East Dulwich once again named as one of the top 101 places to live in Britain

East Dulwich was one of five areas in London named in a list of the top 101 places to live in Britain by the Sunday Times. Along with Balham, Hackney, Alexandra Palace and Marlyebone.

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The Sunday Times Best Places To Live guide takes into account a range of factors including transport links, quality of schools, natural beauty, low crime rate, property prices and culture, as well as unemployment figures.

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The beautiful Dulwich Park

East Dulwich is an oasis in south east London and its bustling fashionable vibe has caused property prices to increase almost to the highs of neighbouring Dulwich Village. Its distinctive character of organic food shops, lively bars and good restaurants make it very appealing for young couples and families.

Lordship Lane is the main hub of East Dulwich, bursting with restaurants, bars, boutiques and organic food stores. Just off Lordship Lane is North Cross Road, which hosts a bustling street market on Saturdays.

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Lordship Lane

There’s no tube, but there are trains to Victoria and London Bridge. The schools are fantastic in the area, in addition to venerable private institutions such as Dulwich College and James Allen’s Girls’ School, there are good state primaries (HamletDulwich InfantGoodrichHeber) and secondaries (CharterHarris Academies).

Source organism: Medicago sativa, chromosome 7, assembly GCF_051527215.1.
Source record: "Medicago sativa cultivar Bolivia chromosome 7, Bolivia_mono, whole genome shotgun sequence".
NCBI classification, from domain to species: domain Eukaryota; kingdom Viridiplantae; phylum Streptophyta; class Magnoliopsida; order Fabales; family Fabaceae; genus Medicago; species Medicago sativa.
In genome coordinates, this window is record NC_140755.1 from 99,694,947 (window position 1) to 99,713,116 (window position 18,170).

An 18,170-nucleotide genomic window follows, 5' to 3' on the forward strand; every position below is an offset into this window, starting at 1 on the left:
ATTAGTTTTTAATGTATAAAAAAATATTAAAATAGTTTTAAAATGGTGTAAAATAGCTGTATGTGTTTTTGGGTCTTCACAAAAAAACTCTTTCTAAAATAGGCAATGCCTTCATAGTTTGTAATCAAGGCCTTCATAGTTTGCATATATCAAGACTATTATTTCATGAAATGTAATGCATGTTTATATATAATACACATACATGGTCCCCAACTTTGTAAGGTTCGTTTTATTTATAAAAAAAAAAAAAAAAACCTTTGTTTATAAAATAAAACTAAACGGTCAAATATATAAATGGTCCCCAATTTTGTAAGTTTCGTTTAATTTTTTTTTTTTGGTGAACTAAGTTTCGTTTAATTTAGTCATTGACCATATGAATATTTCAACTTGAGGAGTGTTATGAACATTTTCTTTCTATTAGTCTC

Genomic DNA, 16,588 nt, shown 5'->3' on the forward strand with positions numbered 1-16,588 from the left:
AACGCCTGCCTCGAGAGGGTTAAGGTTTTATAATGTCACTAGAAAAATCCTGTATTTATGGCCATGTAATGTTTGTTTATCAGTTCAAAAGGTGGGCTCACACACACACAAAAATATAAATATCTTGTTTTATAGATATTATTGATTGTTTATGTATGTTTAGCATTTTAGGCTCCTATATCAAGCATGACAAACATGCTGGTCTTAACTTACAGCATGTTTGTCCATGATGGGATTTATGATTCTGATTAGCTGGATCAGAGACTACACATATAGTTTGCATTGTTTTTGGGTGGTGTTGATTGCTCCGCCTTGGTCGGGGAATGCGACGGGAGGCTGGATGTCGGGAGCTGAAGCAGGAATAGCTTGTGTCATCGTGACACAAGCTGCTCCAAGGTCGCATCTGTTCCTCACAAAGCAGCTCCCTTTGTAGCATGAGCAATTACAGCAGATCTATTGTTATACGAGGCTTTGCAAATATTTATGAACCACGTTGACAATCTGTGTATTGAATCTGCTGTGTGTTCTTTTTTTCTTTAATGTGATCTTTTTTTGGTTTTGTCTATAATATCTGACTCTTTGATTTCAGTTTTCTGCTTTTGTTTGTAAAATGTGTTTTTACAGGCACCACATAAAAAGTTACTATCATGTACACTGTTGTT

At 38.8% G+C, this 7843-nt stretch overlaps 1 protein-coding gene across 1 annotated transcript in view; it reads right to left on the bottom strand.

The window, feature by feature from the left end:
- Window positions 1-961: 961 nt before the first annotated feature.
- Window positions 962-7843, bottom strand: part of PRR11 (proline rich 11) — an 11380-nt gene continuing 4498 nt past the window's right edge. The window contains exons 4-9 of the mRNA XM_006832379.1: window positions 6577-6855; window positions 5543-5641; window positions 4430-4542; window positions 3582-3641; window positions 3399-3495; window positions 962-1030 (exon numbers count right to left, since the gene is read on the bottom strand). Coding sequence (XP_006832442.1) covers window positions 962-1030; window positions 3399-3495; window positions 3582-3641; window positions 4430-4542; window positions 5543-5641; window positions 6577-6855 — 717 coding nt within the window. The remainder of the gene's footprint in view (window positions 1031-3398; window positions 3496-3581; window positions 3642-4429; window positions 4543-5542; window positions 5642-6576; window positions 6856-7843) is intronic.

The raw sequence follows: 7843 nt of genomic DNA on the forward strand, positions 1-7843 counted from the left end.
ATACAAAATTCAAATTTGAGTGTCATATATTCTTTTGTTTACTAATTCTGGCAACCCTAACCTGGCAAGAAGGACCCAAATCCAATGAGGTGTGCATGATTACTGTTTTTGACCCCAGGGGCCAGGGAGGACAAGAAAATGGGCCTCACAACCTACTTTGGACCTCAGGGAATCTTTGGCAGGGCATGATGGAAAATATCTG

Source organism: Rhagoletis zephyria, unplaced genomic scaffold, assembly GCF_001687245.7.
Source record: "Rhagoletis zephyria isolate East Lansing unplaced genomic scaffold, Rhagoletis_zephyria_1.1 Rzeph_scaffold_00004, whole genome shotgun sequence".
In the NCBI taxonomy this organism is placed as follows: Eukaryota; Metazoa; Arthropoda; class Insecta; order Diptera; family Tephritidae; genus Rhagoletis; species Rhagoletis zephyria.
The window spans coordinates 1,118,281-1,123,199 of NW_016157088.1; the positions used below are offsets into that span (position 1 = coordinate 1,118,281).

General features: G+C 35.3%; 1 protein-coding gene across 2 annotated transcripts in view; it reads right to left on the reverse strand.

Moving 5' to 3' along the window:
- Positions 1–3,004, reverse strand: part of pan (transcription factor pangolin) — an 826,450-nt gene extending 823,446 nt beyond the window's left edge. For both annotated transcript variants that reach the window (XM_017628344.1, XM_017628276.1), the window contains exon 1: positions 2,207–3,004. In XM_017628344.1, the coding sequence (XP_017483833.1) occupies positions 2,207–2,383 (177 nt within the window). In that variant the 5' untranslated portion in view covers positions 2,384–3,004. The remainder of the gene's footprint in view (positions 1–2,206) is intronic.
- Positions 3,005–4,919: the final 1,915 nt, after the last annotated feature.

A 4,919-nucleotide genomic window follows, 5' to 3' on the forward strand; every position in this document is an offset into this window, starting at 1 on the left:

Dulwich College

Dulwich College

Three-bedroom period homes start at about £800,000; a large semi backing onto the park might go for £2.5m. For the best value, look outside the Lordship Lane area, where a typical four-bedroom house costs £750,000 plus.

Nearby Dulwich Picture Gallery, exhibits some hugely impressive art, from Hockney to Rembrandt. Well worth a visit. The annual Dulwich Festival celebrates local cultural activities and is celebrating its 21st year this May. You’ll also find some amazing street art in and around East Dulwich.

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Dulwich Picture Gallery

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Street art by Stick

East Dulwich is classified as a low crime area, compared to other parts of London. Even leafy Hampstead and high posh Chelsea have higher crime rates than East Dulwich!

I was born and raised in East Dulwich (an East Dulwicher at heart). I’ve seen all the changes, gentrification, you name it. But no area can compare to this quintessential suburb in London. It’s a great place to bring up a family, good schools, lots of parks and green spaces, lovely friendly community and a great high street.

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The Sunday Times’ annual Best Places To Live supplement will be published on Sunday 16 March.

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Best Places to live in Britain, Sunday Times supplement, 16 March 2014. Thanks to hubby for buying.


About this article

Shapa Begum

About Shapa Begum

Hi, I’m Shapa Begum, Blog Editor. Born and raised in East Dulwich, I love what I do here at Dulwich OnView, I’m absolutely passionate about south London and reaching out to local communities – you can read about my favourite Dulwich spots on Time Out London and Completely London blog. My role goes beyond editing, I write, review, participate in conferences/events, attend local happenings and oversee the marketing. There’s no rest for the wicked! When not working, I love to read, write, visit museums and spend time with my loved ones.